. Calming the excitement in ALS. Neurology. 2016 Apr 19;86(16):1468-9. Epub 2016 Feb 24 PubMed.


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  1. Fasciculations and muscle cramp arise from motor neuronal/axonal hyperexcitability, and previous studies have indicated increased excitability in peripheral motor axons, as well as motor cortex, of amyotrophic lateral sclerosis (ALS) patients (Menon et al., 2015; Nihei et al., 1993; Kanai et al., 2003). In particular, threshold tracking studies indicate that persistent nodal sodium currents are higher in ALS patients than in normal controls (Kanai et al., 2006), and that the greater sodium currents are associated with shorter survival in ALS (Kanai et al., 2012). These findings suggest that axonal hyperexcitability not only causes fasciculations and muscle cramp, but also could contribute to motor neuronal death in ALS.

    Mexiletine is a cardiac antiarrhythmic agent and a sodium channel blocker. Weiss and colleagues have performed a randomized trial of mexiletine in ALS and nicely revealed the agent significantly reduced the frequency and severity of muscle cramps. Sixty patients were randomized to placebo, mexiletine 300mg/day, or 900mg/day and were followed up for 12 weeks. The results are reasonable because mexiletine suppresses excessive axonal sodium currents, and thereby muscle cramp. However they found no effects on disease progression as assessed by functional and vital capacity testing. We also have just published results of a randomized clinical trial with mexiletine for ALS, using 300mg/day (n=30) or placebo (n=30). We monitored axonal sodium currents by excitability testing (strength-duration time constant measurements) for six months (Shibuya et al., 2015). While no effects of mexiletine on sodium currents or clinical progression were apparent, fasciculations decreased in the mexiletine group. In this regard, the two clinical trials showed similar results. In both trials, decline of clinical scores was similar in the mexiletine and placebo groups, but this might be due to the small sample size and short duration of the studies.

    To detect the neuroprotective effects of mexiletine, we have to try larger doses for longer intervention periods. Furthermore, we may need to select an appropriate patient population with apparently increased axonal persistent sodium currents measured by strength-duration time constant. We are now planning such clinical trials with mexiletine or other sodium channel blockers.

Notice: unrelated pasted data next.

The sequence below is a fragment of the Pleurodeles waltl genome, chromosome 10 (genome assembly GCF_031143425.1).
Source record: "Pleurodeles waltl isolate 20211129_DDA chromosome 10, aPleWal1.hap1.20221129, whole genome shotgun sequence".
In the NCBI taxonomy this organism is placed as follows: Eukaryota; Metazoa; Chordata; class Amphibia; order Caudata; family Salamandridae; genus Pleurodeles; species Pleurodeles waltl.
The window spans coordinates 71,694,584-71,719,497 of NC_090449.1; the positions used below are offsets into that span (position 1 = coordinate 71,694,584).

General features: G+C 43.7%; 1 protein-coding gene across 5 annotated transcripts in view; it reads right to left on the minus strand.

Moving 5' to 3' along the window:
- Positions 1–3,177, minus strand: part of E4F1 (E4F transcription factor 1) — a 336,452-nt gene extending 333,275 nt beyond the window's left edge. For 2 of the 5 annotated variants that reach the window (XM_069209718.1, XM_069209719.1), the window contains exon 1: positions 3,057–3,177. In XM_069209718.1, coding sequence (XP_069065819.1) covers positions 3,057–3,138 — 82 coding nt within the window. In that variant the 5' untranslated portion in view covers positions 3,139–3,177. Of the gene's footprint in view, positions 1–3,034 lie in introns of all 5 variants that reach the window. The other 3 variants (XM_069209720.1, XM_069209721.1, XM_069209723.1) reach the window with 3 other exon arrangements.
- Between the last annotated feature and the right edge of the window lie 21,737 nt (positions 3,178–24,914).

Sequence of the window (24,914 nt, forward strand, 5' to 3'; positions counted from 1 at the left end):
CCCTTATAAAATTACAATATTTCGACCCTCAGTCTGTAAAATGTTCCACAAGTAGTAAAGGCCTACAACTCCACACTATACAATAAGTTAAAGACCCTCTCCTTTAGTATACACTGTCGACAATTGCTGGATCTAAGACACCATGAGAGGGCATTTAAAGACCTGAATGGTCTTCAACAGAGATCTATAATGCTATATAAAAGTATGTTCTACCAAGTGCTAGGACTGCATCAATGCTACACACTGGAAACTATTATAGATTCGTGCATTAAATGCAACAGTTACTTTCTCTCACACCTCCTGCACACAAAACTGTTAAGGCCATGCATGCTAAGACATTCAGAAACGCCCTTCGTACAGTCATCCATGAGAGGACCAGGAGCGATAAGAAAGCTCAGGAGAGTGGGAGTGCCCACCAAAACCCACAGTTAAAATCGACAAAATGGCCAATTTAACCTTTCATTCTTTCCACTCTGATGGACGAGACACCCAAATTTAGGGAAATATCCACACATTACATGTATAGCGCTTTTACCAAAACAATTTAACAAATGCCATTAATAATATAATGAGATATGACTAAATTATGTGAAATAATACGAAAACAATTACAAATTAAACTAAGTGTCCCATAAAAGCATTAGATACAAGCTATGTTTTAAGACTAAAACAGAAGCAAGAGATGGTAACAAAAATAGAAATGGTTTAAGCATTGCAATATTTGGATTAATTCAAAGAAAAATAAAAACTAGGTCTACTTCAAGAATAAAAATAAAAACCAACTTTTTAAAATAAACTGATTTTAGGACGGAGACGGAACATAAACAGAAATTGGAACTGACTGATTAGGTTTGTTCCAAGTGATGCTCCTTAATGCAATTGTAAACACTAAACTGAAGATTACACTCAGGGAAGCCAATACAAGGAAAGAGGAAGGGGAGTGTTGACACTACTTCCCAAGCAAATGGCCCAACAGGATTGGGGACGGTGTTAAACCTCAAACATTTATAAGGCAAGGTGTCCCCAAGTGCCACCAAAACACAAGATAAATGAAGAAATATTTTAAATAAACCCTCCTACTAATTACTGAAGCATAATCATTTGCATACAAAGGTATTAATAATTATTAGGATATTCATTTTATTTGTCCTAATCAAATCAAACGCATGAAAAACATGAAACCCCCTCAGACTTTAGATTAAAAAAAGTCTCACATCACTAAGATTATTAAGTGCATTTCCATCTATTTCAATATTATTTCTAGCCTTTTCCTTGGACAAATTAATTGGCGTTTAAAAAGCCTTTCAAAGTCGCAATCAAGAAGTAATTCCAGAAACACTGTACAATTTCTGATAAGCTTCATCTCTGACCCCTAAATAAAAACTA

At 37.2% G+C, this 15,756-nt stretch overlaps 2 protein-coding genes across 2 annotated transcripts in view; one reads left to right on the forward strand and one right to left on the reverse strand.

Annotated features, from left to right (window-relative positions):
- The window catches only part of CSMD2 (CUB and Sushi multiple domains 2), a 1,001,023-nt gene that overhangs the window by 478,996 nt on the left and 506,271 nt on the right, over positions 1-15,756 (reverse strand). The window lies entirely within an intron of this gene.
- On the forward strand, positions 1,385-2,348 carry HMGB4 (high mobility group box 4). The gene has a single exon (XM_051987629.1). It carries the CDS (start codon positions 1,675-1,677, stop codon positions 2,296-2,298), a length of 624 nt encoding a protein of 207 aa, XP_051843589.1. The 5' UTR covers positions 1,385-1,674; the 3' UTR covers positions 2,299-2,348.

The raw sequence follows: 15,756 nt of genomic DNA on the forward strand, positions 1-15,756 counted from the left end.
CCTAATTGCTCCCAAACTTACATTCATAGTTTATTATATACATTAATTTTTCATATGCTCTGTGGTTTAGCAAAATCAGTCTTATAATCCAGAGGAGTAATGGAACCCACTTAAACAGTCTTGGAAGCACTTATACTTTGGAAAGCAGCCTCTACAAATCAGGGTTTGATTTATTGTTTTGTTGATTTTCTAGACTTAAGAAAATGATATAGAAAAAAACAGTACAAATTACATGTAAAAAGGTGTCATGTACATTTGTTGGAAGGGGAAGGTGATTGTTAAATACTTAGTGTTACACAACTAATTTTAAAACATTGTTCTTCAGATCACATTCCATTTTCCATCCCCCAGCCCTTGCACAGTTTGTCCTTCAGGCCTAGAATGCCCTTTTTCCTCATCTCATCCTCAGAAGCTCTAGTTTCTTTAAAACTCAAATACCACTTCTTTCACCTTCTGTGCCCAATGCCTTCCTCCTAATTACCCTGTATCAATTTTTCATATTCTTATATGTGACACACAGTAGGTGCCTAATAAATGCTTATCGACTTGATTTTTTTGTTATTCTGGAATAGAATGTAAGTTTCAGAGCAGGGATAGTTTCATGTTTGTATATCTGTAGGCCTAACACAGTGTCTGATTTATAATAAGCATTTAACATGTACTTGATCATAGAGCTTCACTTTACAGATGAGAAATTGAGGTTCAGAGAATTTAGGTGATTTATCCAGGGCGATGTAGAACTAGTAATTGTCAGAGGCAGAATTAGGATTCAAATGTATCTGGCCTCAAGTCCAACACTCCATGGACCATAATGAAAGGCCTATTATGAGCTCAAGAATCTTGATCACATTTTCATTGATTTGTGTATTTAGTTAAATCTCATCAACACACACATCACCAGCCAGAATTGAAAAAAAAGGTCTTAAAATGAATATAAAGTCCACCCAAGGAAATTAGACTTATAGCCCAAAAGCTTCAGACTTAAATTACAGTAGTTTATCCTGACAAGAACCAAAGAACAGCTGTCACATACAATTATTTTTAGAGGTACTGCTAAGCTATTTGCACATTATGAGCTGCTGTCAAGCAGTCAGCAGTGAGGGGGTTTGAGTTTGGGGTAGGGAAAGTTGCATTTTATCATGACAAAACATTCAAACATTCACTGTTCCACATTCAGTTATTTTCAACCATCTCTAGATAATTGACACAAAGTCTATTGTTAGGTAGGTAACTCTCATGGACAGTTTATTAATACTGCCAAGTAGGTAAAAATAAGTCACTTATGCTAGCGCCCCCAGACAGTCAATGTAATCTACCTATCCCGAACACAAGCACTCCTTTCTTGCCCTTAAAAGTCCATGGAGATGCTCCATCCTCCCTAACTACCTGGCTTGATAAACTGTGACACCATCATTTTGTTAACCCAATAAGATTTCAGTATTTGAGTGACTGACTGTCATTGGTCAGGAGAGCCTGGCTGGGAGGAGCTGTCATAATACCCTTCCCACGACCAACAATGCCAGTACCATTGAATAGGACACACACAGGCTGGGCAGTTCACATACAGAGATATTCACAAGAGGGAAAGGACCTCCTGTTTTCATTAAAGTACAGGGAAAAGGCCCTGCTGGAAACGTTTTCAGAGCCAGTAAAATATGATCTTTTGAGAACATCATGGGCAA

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    View all comments by Satoshi Kuwabara
  2. This is a well-designed study that attacks a novel ALS mechanism, hyperexcitability. It shows that mexiletine is safe at these doses and that it appears very effective against cramps (a common symptom in patients with ALS, and one for which we have no other evidence-based treatment). I look forward to seeing a larger study that is powered to look for slowing of ALS progression.

    View all comments by Richard Bedlack
  3. I appreciate the comments from Drs. Bedlack and Kuwabara. I concur with Dr. Bedlack that only a bigger study with sufficient power will be able to determine if mexiletine can slow progression in addition to its effects on muscle cramps. Dr. Kuwabara may prove to be correct that future studies of mexiletine or other medications that block sodium channels are more likely to be successful by including only subjects with evidence for increased persistent sodium current and peripheral nerve hyperexcitability reflected by the strength-duration time constant. One question also is how well muscle cramp severity and frequency correlate with this measure. The new mexiletine study will hopefully answer this question.

    View all comments by Michael Weiss
  4. Muscle cramps are a challenging problem in patients with ALS, and many of the currently available options for treatment are not effective or have unwanted side effects. There have been few randomized, placebo-controlled trials focused on ameliorating this symptom. This study was originally conceived not as a symptomatic treatment, but as a way to decrease hyperexcitability. Abnormal neuronal excitability has become increasingly recognized in multiple neurodegenerative syndromes, including ALS. Mexiletine may be a well-tolerated (at the lower dose tested) symptomatic therapeutic for cramps in ALS. A larger trial will be needed to confirm this finding.

    In summary, mexiletine was overall safe in ALS patients, paving the way for a larger trial to test whether modulating hyperexcitability may be beneficial in ALS. The current trial was not powered to show a benefit on ALS disease progression. A major challenge for this and other excitability targeted therapeutics in ALS will be defining clinical read outs for the effect of the drug on modulating excitability.

    View all comments by Timothy Miller

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  1. Mexiletine Banishes Muscle Cramps in Phase 2 Trial of ALS